It is worth clarifying the difference between tariff exemptions granted by the BOI and the alternative schemes. While tariff exemptions and tax rebate schemes are administered by the Department o f Customs, the BOI scheme offers a prior exemption scheme that is less cumbersome than the two existing schemes. After receiving approval from the BOI, export-oriented promoted firms are automatically allowed to access their imports without a delay to calculate and pay levies. This reduces custom procedures that before 1997 were considered unusually cumbersome and imposed costs on importers (European Commission, 1999; and United States Trade Representative, 1999, cited in Warr, 2000: p.1233).
The data on the value o f foregone revenues from each scheme are available for some years only.8 Nevertheless, nesting such data together sheds light on transactions taking place in each scheme and their relative importance. For example, between 1983 and 1987, the annual average revenue loss from the BOI-tariff exemption on imported inputs was B6,086 million. This accounted for around 57 per cent o f the total forgone revenues from all tariff exemption schemes (World Bank 1988: p.60-1). The 1998 revenue losses from the tariff exemption o f imported inputs amounted to B60 billion (WTO, 1999: p42), as opposed to B14.8 billion o f revenue losses from the duty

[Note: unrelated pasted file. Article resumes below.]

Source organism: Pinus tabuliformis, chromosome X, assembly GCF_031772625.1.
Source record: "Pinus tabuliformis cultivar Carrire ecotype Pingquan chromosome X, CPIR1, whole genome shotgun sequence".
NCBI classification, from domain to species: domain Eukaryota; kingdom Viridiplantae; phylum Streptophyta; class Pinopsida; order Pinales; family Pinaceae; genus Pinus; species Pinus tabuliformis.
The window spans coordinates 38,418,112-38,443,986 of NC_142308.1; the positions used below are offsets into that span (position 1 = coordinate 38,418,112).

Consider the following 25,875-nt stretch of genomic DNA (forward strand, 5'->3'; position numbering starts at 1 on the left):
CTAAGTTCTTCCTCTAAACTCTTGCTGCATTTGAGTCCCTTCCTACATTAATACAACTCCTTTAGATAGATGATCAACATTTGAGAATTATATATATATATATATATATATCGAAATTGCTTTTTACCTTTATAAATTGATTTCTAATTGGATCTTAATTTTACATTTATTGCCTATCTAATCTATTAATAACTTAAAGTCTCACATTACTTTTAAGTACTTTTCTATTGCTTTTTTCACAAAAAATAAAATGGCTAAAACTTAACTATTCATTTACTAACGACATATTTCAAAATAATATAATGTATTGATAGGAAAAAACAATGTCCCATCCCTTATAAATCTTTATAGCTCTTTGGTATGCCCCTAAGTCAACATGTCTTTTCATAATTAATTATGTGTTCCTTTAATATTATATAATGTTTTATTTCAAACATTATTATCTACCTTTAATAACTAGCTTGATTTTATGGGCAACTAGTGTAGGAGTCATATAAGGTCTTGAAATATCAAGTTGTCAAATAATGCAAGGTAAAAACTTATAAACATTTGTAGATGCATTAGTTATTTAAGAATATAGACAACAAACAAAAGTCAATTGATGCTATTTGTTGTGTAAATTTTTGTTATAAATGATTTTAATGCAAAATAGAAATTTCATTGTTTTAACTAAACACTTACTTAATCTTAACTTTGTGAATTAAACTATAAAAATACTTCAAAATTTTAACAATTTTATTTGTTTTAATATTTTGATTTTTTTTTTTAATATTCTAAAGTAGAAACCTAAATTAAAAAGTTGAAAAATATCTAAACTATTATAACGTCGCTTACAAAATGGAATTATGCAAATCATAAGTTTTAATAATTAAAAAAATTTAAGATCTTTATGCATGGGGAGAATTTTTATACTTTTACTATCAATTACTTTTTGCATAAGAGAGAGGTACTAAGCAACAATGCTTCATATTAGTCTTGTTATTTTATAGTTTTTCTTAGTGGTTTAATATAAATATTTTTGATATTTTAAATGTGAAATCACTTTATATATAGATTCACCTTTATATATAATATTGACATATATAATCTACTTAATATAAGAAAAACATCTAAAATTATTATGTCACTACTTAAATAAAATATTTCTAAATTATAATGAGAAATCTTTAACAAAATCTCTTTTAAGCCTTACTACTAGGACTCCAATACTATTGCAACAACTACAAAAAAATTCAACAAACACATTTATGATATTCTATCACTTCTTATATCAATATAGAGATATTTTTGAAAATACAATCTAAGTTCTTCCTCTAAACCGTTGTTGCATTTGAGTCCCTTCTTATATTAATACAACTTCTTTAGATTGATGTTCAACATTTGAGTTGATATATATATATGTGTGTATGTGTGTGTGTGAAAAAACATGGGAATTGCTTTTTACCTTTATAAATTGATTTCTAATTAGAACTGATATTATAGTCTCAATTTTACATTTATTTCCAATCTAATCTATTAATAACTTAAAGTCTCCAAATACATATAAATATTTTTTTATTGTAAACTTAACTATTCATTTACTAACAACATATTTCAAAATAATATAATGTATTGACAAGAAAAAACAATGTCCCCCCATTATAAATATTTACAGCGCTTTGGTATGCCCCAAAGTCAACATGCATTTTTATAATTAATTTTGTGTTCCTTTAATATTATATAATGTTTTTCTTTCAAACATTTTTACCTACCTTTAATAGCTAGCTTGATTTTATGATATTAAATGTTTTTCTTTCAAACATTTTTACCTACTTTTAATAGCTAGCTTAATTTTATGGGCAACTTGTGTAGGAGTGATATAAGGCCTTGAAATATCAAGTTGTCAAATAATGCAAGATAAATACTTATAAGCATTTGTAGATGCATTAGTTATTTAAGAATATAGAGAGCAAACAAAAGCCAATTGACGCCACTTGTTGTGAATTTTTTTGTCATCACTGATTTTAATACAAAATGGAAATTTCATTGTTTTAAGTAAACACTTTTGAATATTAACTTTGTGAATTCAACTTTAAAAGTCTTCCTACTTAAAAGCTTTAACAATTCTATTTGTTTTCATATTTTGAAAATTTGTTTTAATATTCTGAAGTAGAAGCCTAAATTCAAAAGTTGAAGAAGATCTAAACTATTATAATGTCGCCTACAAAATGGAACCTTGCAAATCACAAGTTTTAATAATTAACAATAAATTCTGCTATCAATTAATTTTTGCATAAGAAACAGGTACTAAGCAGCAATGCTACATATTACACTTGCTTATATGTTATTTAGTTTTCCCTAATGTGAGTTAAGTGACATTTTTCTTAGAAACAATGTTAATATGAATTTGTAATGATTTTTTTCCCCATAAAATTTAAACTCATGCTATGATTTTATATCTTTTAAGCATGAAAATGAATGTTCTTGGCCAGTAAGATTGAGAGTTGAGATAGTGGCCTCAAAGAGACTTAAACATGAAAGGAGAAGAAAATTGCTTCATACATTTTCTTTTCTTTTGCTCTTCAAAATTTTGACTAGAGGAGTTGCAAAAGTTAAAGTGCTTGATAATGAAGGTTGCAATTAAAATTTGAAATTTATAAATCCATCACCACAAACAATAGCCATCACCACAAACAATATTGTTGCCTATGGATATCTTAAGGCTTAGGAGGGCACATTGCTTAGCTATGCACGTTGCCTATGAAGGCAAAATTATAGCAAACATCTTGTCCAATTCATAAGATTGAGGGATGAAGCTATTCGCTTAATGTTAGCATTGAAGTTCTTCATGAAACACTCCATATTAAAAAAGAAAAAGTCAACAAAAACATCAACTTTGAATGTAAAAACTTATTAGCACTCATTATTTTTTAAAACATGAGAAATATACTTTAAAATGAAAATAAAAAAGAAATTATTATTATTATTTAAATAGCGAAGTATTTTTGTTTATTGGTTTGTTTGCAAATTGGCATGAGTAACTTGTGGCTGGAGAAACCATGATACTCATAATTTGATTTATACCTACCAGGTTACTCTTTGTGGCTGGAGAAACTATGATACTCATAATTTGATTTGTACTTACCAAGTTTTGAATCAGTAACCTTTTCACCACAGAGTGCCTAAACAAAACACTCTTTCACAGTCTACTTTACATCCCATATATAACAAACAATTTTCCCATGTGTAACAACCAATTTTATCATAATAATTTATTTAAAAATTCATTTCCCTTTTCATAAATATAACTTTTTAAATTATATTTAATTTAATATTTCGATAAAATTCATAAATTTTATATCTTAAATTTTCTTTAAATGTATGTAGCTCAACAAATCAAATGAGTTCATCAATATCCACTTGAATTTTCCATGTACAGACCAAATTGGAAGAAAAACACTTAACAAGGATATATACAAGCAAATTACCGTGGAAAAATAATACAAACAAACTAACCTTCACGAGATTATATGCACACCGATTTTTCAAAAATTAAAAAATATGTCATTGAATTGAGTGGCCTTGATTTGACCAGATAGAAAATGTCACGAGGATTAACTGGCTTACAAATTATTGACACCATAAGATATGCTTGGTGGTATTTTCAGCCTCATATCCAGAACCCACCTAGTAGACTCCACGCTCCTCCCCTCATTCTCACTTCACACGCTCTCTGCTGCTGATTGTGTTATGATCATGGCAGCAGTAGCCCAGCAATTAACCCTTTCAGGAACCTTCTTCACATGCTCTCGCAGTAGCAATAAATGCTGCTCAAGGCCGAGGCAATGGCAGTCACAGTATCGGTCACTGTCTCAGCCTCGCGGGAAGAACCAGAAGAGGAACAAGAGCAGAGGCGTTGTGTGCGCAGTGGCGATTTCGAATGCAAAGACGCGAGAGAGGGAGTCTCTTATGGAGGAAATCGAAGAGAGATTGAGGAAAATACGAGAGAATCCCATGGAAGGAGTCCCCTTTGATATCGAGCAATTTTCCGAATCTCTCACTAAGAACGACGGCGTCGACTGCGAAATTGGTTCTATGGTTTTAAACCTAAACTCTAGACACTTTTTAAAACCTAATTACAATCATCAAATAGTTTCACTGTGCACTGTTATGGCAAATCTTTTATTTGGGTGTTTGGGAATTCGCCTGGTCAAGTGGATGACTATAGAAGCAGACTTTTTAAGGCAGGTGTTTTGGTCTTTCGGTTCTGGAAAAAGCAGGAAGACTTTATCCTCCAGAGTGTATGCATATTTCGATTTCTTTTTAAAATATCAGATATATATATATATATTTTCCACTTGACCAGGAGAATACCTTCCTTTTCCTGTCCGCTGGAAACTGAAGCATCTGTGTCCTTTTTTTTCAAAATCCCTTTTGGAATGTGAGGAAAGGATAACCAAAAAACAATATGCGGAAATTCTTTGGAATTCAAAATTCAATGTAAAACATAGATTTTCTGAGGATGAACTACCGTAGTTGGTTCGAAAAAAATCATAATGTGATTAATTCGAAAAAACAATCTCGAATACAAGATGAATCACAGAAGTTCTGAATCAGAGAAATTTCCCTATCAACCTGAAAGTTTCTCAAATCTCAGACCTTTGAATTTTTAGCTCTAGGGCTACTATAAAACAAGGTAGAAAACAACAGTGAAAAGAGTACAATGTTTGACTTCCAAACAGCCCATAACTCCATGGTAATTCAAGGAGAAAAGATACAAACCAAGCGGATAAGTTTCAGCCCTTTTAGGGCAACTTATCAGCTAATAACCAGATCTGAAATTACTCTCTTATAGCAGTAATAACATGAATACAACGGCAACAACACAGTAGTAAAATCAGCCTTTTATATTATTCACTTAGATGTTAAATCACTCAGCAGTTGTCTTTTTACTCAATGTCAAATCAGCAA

7 From 1990, there have been another three alternatives, i.e.(i) duty relief for goods placed under the Custom Bonded Warehouse scheme; (ii) duty exemption for goods taken into the Free zones established by Customs; (iii) duty exemption for goods taken into the Export Processing Zones (EPZ). Except for (ii) these measures are directly under the administrative responsibility of the Thai Customs Department to grant duty drawback, and duty exemption. Measure (ii) is under the control of the Industrial Estate Authority of Thailand.
8 The ‘Trade Policy Review 1995’ by the WTO contains this specific criticism that “..Thailand has made much progress in the creation of a more neutral incentive structure yet a substantial degree of non-transparency still remains; examples include the lack of a published tariff schedule since 1992, and the unavailability of details concerning the usage of tariff concessions and investment incentives.” (WTO, 1995: p.32)
exemption scheme administered by the Custom Department in the fiscal year 2002 (June 2001-May 2002) (WTO, 2003: p.42). Since data on the value of imported inputs to which these exemptions refer are not available, it is not possible to make any inferences on the efficiency of any one scheme. The figures shown above indicate the relative significance of the BOI scheme compared with the alternative ones.
After the onset of the financial crisis in 1997, the BOI made slight adjustments to the promotion criteria. First, privileges granted to promote export-oriented activities were abolished according to the WTO commitment on trade-related investment measures (TREMs) agreement. Secondly, the BOI lifted the restriction on foreign ownership to 49 per cent for promoted activities in Zones 1 and 2. This abolition was in response to the need to attract foreign capital inflows, especially FDI, during the onset of the 1997 crisis (WTO, 1999: p.30).